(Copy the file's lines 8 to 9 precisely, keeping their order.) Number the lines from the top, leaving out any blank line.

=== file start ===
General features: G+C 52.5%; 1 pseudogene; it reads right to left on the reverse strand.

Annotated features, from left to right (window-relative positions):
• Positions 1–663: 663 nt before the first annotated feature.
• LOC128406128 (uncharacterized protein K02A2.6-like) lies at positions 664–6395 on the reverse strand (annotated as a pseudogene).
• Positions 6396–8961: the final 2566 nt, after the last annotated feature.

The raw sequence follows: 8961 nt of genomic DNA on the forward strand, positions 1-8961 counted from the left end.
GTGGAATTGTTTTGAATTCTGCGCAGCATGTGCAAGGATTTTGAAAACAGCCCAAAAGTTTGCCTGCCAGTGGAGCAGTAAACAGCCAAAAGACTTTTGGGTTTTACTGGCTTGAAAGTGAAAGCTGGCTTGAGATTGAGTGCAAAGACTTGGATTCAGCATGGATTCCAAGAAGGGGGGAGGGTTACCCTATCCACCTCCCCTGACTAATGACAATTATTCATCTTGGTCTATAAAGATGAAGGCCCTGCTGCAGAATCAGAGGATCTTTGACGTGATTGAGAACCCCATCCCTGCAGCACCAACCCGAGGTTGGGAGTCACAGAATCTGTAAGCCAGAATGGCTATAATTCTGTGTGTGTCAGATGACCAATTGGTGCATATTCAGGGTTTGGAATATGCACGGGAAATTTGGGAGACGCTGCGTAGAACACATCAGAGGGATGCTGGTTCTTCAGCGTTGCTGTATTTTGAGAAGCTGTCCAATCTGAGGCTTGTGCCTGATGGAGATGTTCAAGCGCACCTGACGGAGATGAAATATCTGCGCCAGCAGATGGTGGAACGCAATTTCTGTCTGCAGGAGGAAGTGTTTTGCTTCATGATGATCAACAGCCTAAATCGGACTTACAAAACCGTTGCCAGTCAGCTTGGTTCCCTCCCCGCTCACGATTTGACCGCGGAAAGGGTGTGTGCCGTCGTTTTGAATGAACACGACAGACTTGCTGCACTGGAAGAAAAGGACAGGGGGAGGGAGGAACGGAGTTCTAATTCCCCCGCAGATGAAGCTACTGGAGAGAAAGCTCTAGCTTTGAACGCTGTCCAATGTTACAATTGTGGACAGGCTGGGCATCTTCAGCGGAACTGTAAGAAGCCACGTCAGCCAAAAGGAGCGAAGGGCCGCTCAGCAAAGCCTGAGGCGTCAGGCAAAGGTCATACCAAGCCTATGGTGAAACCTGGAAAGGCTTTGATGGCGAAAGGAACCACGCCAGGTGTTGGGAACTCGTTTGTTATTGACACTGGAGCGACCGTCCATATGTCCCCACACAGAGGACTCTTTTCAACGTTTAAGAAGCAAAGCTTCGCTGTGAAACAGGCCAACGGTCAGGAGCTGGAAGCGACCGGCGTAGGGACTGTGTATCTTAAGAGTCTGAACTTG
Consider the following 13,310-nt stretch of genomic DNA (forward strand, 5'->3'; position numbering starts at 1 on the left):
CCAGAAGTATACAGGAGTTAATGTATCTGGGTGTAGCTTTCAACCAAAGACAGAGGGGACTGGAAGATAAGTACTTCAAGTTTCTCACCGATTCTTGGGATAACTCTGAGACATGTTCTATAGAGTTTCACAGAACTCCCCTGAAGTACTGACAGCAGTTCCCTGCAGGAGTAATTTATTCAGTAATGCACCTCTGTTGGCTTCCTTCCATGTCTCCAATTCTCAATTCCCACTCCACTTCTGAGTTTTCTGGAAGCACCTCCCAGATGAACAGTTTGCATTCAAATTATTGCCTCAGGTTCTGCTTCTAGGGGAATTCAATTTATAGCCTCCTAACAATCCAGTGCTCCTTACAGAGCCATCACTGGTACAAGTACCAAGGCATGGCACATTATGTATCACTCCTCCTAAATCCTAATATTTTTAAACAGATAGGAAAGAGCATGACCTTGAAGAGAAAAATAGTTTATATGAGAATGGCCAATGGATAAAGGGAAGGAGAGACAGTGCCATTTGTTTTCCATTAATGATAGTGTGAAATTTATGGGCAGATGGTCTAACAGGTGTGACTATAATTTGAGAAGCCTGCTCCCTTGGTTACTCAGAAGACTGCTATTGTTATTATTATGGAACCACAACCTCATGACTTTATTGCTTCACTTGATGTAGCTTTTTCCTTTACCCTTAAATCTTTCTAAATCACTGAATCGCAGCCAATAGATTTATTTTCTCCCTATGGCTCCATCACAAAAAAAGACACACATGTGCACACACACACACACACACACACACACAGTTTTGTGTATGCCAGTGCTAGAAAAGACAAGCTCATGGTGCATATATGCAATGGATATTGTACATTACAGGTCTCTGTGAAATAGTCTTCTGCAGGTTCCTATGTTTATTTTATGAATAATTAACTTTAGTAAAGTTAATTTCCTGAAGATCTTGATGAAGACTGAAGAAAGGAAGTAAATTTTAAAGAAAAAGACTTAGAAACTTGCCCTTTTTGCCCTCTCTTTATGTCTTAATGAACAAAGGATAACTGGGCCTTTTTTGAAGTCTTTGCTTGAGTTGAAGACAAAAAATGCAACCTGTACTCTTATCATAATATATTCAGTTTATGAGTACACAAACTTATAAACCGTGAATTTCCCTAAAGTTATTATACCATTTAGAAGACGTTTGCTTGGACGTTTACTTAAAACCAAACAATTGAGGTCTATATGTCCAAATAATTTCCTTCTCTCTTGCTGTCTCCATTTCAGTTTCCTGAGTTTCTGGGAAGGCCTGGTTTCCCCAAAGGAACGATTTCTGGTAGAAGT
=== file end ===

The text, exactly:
Consider the following 13,310-nt stretch of genomic DNA (forward strand, 5'->3'; position numbering starts at 1 on the left):
CCAGAAGTATACAGGAGTTAATGTATCTGGGTGTAGCTTTCAACCAAAGACAGAGGGGACTGGAAGATAAGTACTTCAAGTTTCTCACCGATTCTTGGGATAACTCTGAGACATGTTCTATAGAGTTTCACAGAACTCCCCTGAAGTACTGACAGCAGTTCCCTGCAGGAGTAATTTATTCAGTAATGCACCTCTGTTGGCTTCCTTCCATGTCTCCAATTCTCAATTCCCACTCCACTTCTGAGTTTTCTGGAAGCACCTCCCAGATGAACAGTTTGCATTCAAATTATTGCCTCAGGTTCTGCTTCTAGGGGAATTCAATTTATAGCCTCCTAACAATCCAGTGCTCCTTACAGAGCCATCACTGGTACAAGTACCAAGGCATGGCACATTATGTATCACTCCTCCTAAATCCTAATATTTTTAAACAGATAGGAAAGAGCATGACCTTGAAGAGAAAAATAGTTTATATGAGAATGGCCAATGGATAAAGGGAAGGAGAGACAGTGCCATTTGTTTTCCATTAATGATAGTGTGAAATTTATGGGCAGATGGTCTAACAGGTGTGACTATAATTTGAGAAGCCTGCTCCCTTGGTTACTCAGAAGACTGCTATTGTTATTATTATGGAACCACAACCTCATGACTTTATTGCTTCACTTGATGTAGCTTTTTCCTTTACCCTTAAATCTTTCTAAATCACTGAATCGCAGCCAATAGATTTATTTTCTCCCTATGGCTCCATCACAAAAAAAGACACACATGTGCACACACACACACACACACACACACACAGTTTTGTGTATGCCAGTGCTAGAAAAGACAAGCTCATGGTGCATATATGCAATGGATATTGTACATTACAGGTCTCTGTGAAATAGTCTTCTGCAGGTTCCTATGTTTATTTTATGAATAATTAACTTTAGTAAAGTTAATTTCCTGAAGATCTTGATGAAGACTGAAGAAAGGAAGTAAATTTTAAAGAAAAAGACTTAGAAACTTGCCCTTTTTGCCCTCTCTTTATGTCTTAATGAACAAAGGATAACTGGGCCTTTTTTGAAGTCTTTGCTTGAGTTGAAGACAAAAAATGCAACCTGTACTCTTATCATAATATATTCAGTTTATGAGTACACAAACTTATAAACCGTGAATTTCCCTAAAGTTATTATACCATTTAGAAGACGTTTGCTTGGACGTTTACTTAAAACCAAACAATTGAGGTCTATATGTCCAAATAATTTCCTTCTCTCTTGCTGTCTCCATTTCAGTTTCCTGAGTTTCTGGGAAGGCCTGGTTTCCCCAAAGGAACGATTTCTGGTAGAAGT